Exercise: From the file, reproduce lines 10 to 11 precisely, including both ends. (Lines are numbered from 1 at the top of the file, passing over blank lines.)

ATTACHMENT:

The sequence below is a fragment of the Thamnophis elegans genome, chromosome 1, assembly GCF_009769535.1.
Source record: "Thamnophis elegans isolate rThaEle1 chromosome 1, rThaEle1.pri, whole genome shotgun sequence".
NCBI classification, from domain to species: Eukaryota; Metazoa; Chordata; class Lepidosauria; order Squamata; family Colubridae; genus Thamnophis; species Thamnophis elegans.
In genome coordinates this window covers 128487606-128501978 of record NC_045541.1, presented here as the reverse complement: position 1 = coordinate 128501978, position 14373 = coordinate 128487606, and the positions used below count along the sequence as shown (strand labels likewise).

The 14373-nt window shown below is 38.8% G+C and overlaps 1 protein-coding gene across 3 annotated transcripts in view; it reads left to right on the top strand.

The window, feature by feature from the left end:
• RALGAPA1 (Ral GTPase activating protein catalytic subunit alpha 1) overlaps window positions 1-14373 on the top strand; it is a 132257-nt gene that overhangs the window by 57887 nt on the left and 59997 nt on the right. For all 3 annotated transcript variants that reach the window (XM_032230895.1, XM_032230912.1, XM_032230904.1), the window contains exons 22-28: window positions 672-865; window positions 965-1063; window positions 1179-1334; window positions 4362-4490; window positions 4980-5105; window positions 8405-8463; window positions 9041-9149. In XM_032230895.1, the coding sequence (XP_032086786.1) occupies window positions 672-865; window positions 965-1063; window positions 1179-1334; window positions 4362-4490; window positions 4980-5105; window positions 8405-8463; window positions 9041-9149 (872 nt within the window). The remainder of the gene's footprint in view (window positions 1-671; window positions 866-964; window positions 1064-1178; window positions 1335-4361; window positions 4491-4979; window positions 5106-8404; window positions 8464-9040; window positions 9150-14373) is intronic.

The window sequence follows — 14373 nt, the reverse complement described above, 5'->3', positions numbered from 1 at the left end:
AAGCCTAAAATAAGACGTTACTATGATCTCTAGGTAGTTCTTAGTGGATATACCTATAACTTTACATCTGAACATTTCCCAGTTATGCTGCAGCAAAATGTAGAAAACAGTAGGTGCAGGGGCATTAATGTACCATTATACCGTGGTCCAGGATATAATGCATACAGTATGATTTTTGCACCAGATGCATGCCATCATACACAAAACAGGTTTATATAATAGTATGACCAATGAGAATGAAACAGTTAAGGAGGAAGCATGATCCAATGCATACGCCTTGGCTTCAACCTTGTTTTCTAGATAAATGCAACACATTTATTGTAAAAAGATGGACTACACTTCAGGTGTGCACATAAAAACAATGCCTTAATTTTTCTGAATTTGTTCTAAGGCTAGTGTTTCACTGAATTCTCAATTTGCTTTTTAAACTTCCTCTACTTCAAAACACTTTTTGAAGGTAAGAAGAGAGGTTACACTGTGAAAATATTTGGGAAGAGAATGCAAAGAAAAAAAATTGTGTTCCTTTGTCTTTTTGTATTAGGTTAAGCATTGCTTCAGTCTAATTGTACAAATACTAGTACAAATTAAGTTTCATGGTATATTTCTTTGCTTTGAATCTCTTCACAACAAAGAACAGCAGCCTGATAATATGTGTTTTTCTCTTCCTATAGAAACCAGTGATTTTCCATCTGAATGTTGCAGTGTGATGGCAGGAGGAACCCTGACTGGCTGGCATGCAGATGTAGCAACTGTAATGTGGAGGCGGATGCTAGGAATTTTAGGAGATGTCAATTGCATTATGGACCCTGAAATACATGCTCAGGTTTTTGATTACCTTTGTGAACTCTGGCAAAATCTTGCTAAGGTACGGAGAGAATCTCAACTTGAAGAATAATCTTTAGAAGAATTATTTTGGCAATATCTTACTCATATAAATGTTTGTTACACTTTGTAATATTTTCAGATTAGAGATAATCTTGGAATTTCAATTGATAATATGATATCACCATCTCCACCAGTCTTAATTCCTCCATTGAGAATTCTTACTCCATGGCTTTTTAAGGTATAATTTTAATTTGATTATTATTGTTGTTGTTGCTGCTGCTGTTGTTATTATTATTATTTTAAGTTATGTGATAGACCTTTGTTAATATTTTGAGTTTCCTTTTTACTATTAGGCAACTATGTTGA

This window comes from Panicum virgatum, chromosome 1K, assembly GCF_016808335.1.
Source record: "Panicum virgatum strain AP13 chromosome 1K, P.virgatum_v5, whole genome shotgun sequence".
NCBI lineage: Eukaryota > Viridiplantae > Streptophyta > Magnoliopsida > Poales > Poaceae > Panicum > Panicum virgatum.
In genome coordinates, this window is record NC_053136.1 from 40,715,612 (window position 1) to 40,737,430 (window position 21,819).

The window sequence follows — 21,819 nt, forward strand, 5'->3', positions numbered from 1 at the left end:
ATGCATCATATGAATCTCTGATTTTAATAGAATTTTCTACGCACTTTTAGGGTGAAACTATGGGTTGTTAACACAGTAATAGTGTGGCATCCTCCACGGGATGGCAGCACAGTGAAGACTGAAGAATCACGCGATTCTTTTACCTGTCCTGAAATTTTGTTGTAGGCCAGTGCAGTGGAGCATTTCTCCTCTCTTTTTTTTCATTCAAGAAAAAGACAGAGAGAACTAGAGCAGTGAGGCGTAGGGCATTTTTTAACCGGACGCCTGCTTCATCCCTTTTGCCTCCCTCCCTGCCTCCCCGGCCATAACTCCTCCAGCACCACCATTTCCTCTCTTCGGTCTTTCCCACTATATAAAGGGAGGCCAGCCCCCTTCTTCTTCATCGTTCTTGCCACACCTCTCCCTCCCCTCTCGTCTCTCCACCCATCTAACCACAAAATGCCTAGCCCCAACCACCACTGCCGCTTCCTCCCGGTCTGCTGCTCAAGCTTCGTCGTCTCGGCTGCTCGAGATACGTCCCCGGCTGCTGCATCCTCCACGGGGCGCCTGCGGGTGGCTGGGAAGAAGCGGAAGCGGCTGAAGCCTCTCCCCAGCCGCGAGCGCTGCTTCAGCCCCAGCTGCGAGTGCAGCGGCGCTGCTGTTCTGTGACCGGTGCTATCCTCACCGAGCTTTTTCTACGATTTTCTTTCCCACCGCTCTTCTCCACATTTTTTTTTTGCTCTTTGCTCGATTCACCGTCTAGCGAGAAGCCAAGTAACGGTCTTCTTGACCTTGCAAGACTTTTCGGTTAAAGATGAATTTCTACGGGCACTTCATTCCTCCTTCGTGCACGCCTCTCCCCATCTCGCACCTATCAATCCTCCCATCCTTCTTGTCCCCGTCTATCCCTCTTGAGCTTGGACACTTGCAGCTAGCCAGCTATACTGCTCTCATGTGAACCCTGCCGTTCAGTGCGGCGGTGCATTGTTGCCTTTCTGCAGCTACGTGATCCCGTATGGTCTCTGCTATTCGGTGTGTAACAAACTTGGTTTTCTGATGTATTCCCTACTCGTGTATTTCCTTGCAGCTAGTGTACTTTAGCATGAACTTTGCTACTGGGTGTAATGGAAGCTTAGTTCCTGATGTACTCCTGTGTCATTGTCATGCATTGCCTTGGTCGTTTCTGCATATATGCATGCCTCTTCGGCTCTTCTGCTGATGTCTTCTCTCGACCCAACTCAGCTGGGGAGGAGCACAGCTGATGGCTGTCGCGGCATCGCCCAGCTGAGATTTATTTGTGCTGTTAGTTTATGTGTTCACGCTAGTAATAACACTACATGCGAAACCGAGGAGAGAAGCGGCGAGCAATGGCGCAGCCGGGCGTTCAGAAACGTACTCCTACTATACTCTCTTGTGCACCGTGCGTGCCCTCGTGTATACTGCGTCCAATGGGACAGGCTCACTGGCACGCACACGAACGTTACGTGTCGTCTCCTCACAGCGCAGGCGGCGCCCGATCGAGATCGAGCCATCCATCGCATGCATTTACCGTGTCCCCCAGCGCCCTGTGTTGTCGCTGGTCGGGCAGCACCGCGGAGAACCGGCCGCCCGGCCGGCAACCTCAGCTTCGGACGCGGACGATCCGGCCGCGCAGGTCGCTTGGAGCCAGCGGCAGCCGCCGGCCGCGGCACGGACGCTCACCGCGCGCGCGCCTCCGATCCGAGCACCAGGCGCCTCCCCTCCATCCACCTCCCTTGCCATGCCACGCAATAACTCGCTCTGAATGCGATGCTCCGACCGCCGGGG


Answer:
This window comes from Panicum virgatum, chromosome 1K, assembly GCF_016808335.1.
Source record: "Panicum virgatum strain AP13 chromosome 1K, P.virgatum_v5, whole genome shotgun sequence".